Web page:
Outlook for UK-India trade looks good: Rishi Sunak


Britain's Chancellor of the Exchequer Rishi Sunak. — File photo
Britain's Chancellor of the Exchequer Rishi Sunak. — File photo

Dubai - Britain's Chancellor of the Exchequer says the UK’s GDP data is outperforming expectations

By Suneeti Ahuja Kohli & James Jose

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Published: Wed 30 Jun 2021, 8:13 PM

Last updated: Wed 30 Jun 2021, 8:23 PM

The UK is the first European country to pursue a trade deal with India and expects to double its trade by 2030, said Rishi Sunak, Chancellor of the Exchequer, UK, at the India Global Forum 2021.

“We’re super excited about the UK-India relationship and have a target of doubling our trade by 2030. The UK is a heavily services-oriented economy, and so is India, which offers a great opportunity for our two nations to liberalise services trade,” said the chancellor. “It’s fantastic that Indian companies can get access to the capital to thrive, and they can do that using London’s financial services.”

This is the first major free trade agreement (FTA) for India since 2011 when it signed a comprehensive deal with Malaysia. India inked a minor FTA with Mauritius in February this year.

“I think there are lots of reasons to be excited about the relationship, but it should be broader and deeper than just trade,” Sunak added.

In terms of economic outlook, the UK’s GDP data is outperforming expectations, and the government remains cautiously optimistic about the year ahead.

Measures taken by the UK government and stimulus packages announced during the last one year of the pandemic helped in minimising the damage done to the economy, according to the chancellor.

“At the start of this crisis, people were forecasting unemployment to reach 12 per cent in the UK. However, now it is estimated to be half of that, that's two million fewer people who are going to lose their jobs as a result of what we've done. And that I think puts us in a very strong position,” he said.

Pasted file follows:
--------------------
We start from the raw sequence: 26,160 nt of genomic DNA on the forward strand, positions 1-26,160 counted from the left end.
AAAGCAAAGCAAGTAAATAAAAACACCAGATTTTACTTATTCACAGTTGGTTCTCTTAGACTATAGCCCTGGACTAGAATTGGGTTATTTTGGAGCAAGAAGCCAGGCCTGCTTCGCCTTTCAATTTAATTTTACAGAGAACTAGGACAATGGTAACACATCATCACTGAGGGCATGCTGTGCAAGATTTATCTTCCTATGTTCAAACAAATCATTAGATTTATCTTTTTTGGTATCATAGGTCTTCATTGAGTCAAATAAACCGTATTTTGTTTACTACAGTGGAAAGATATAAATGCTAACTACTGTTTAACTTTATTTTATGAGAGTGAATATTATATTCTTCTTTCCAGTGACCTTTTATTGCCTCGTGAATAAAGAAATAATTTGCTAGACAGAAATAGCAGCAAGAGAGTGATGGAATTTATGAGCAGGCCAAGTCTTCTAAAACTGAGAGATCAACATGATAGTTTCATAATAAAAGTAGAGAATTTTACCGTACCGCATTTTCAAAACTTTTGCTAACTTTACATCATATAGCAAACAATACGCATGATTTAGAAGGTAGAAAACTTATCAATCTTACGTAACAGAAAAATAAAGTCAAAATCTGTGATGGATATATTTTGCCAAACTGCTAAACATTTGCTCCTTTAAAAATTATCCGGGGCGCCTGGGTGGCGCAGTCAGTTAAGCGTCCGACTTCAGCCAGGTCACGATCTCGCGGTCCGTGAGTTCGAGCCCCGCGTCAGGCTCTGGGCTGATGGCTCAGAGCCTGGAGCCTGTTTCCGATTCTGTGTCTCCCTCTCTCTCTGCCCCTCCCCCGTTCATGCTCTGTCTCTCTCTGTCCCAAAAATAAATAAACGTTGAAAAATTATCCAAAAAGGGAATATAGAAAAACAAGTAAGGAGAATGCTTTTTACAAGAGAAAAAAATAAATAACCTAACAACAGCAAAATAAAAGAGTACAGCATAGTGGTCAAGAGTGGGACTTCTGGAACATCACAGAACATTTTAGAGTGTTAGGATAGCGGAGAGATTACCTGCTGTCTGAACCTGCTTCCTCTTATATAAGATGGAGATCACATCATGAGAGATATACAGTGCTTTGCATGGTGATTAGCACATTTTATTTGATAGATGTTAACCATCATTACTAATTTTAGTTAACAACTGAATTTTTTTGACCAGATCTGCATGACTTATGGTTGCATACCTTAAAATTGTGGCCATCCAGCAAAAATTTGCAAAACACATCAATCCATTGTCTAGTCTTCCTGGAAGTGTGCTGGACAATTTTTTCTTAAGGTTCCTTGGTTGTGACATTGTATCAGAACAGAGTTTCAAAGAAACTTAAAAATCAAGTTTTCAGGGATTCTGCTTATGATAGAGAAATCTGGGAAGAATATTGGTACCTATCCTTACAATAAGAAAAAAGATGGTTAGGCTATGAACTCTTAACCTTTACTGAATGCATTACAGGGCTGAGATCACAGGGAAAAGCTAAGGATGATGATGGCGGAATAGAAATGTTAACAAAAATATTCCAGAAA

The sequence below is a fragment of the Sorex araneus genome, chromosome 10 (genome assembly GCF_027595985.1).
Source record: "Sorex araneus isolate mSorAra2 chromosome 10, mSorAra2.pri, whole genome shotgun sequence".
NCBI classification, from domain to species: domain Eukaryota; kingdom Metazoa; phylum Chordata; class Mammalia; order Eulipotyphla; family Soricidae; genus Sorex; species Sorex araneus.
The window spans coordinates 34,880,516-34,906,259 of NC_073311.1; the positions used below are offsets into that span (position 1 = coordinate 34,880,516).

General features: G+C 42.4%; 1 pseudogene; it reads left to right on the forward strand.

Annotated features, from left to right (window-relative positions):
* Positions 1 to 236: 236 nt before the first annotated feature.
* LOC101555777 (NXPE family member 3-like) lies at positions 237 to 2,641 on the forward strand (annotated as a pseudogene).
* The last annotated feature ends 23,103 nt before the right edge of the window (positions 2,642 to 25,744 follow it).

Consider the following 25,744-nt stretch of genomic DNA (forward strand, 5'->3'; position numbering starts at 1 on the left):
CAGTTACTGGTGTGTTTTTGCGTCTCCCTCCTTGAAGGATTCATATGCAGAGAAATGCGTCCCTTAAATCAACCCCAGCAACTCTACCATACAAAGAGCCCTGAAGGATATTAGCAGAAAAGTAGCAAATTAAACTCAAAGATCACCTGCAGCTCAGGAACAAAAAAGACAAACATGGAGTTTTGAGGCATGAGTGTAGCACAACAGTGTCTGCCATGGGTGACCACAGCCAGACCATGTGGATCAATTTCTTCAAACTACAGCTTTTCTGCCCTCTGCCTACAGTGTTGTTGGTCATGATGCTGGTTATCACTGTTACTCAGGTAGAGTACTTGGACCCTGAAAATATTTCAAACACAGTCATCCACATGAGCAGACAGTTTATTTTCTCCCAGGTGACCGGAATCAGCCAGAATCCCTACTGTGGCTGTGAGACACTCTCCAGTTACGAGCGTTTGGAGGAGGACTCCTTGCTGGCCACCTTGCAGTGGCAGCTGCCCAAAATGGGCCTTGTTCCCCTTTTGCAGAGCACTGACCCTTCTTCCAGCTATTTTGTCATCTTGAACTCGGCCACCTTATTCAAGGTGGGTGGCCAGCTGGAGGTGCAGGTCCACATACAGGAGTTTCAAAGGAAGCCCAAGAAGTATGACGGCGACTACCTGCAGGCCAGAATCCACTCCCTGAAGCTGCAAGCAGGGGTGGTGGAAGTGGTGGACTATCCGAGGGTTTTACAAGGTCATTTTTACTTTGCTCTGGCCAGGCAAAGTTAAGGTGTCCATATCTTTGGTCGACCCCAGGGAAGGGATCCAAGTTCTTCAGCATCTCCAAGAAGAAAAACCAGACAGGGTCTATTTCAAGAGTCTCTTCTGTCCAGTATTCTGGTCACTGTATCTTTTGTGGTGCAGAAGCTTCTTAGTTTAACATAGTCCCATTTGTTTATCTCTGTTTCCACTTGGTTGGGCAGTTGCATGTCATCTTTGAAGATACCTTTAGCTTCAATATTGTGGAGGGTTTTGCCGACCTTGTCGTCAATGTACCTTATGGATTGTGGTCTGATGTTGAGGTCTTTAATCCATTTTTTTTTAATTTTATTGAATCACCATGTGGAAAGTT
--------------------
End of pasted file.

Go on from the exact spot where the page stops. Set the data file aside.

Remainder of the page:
On opening up the UK further through reforms for companies and talent from across the world, the chancellor said: “We’re liberalising our high-skill migration regime and making sure that those companies have access to the capital they need to grow. And so recently, we’re reforming some of the IPO listing rules in the UK, to make the country a more attractive place for companies to raise capital. We want to be able to support an ecosystem in which people can get the people they need and the capital, and access the ideas. I think we are already very good at all these things, certainly in Europe with more unicorn companies than France and Germany put together.”

On climate emissions, Sunak said the UK was one of the first countries in the world to set an ambitious goal of reaching zero emissions by 2050.

Talking about the way forward on climate policies, the chancellor said the UK is taking a lead on this front and has been able to get all the finance ministers of the G7 to make climate disclosures mandatory in their economies, which is a significant achievement. “We need to unlock probably hundreds of billions of dollars, if not trillions of dollars from the private sector into climate-related projects and investments. We can only unlock that capital if investors know where to send it. And that's why disclosures are important. I think that's good example of the UK showing global leadership.”


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